I've been working on a new little story. Something fun and a little different - sorry, no details yet. I'm obsessively secretive about works-in-progress.
But eventually I do share a draft with my agent, who always gives really useful notes.
Today I was grappling with one note that I couldn't quite get to grips with:
"Bring out the characters more."
That's quite a big note. It's a huge note. It's a COLOSSAL NOTE. And I couldn't immediately see a way to fix it. Then, after a hot shower and a big steak and a little clear-thinking, I went through all of my options and eliminated them one by one. I was left with the basics. What brings out character? What does it even MEAN to 'bring out' a character?
I thought I'd share where I reached today in case other writers out there are in a similar sticky bit.
There are ways of telling your readers more about your characters. You can describe them, physically or emotionally, for example. But TELLING is useless. It has no power. It feels random, it is usually either much too vague or much too specific and is very dull to read.
So show it. But how do you SHOW something that 'brings out' the character? Suddenly we're stuck in world of writer-ly jargon. It's hard to pin down what all of that means.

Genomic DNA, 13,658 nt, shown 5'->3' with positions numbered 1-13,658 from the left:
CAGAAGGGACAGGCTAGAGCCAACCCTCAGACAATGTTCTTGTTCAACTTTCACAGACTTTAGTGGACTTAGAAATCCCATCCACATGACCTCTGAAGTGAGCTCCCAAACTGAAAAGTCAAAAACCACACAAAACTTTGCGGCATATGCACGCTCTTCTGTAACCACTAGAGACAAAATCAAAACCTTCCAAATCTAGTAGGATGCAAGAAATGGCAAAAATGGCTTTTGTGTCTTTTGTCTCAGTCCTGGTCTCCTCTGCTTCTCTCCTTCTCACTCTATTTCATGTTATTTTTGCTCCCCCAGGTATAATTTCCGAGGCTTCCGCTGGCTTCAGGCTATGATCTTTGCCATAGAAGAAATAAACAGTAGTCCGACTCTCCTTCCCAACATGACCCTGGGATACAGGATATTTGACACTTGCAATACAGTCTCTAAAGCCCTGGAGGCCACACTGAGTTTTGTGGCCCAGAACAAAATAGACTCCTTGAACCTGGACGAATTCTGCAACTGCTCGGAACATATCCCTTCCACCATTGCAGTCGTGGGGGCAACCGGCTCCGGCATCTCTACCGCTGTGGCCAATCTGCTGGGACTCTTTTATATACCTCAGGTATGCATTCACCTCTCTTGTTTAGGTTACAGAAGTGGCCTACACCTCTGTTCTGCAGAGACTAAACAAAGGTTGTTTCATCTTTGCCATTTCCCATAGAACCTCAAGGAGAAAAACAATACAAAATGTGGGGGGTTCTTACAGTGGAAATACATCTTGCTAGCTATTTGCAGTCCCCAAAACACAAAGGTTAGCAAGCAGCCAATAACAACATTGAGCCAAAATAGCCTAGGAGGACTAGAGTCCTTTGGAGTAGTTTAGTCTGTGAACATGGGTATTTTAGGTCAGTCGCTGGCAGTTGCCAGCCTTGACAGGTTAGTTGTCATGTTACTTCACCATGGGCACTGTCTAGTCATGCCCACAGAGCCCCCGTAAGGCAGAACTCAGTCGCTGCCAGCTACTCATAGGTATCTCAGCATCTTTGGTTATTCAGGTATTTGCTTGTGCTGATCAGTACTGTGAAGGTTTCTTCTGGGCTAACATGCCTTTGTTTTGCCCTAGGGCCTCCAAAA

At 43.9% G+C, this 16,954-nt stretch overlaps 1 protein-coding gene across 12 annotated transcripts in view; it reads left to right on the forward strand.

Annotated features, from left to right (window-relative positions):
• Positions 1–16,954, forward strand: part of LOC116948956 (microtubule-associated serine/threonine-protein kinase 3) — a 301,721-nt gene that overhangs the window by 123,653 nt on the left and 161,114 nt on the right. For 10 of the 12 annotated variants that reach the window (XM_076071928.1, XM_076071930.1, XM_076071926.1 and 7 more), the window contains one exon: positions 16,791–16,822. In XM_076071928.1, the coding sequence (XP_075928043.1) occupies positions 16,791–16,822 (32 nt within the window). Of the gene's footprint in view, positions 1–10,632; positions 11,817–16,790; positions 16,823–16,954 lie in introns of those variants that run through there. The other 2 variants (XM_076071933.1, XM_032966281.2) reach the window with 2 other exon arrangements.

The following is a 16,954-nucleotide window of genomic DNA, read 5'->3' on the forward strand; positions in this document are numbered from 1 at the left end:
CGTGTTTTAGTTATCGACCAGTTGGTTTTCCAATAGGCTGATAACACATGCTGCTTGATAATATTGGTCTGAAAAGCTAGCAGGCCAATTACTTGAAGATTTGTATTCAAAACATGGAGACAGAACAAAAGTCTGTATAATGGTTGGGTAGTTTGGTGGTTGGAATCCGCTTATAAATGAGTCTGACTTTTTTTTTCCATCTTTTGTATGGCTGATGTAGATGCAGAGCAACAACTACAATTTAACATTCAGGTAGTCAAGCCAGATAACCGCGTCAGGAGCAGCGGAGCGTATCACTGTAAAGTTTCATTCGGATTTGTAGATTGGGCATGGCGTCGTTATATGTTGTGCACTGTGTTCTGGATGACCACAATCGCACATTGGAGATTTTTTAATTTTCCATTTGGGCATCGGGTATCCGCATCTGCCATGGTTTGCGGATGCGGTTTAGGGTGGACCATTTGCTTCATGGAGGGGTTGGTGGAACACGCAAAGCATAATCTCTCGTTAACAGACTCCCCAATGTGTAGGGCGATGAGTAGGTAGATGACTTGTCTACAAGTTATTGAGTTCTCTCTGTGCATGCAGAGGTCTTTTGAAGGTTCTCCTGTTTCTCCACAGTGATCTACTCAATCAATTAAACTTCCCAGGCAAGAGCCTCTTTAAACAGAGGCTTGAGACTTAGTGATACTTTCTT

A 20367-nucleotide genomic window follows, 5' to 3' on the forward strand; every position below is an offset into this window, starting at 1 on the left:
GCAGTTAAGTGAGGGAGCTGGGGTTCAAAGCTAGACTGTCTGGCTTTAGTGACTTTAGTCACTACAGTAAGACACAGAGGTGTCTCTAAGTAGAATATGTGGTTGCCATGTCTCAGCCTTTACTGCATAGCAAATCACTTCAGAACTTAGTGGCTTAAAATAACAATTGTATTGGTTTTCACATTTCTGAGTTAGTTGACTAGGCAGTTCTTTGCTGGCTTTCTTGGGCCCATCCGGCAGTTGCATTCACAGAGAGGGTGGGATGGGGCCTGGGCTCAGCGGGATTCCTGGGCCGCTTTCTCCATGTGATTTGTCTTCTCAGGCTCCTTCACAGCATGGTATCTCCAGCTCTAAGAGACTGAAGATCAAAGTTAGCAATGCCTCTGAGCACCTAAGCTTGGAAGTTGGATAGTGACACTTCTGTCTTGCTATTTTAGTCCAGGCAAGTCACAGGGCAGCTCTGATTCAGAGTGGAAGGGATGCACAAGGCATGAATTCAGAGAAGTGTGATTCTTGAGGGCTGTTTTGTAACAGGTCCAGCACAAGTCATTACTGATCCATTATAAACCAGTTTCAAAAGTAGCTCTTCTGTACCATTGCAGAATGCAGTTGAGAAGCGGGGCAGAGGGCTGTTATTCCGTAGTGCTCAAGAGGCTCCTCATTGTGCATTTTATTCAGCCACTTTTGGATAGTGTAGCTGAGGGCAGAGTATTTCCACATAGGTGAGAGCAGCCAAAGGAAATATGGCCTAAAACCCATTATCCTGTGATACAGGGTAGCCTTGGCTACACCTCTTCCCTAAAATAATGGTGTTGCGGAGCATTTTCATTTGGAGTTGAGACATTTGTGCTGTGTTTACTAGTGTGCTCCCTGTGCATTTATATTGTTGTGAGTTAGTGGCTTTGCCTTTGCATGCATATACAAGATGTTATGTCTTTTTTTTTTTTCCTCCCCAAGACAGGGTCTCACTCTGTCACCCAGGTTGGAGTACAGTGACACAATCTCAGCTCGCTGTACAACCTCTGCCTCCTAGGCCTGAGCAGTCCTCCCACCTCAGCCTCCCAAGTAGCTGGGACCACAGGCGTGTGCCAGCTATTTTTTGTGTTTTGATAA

In the end I went back to the basics of storytelling. What is the stuff that MAKES a character?
All together now: CONFLICT. I'd forgotten it for a few hours, but once I remembered it (about half way through the steak) it was all so obvious again.
In a story we only really get to know who a character is by watching them respond to a problem. WATCHING them, remember - not being TOLD how they respond. The writer has to show it.
And at last I knew what it meant to 'bring out the character' - it means TURN UP THE HEAT. Increase the conflict. Raise the stakes. Make the problem worse. Then show the character trying to handle that.
THAT'S where we get to see the real character.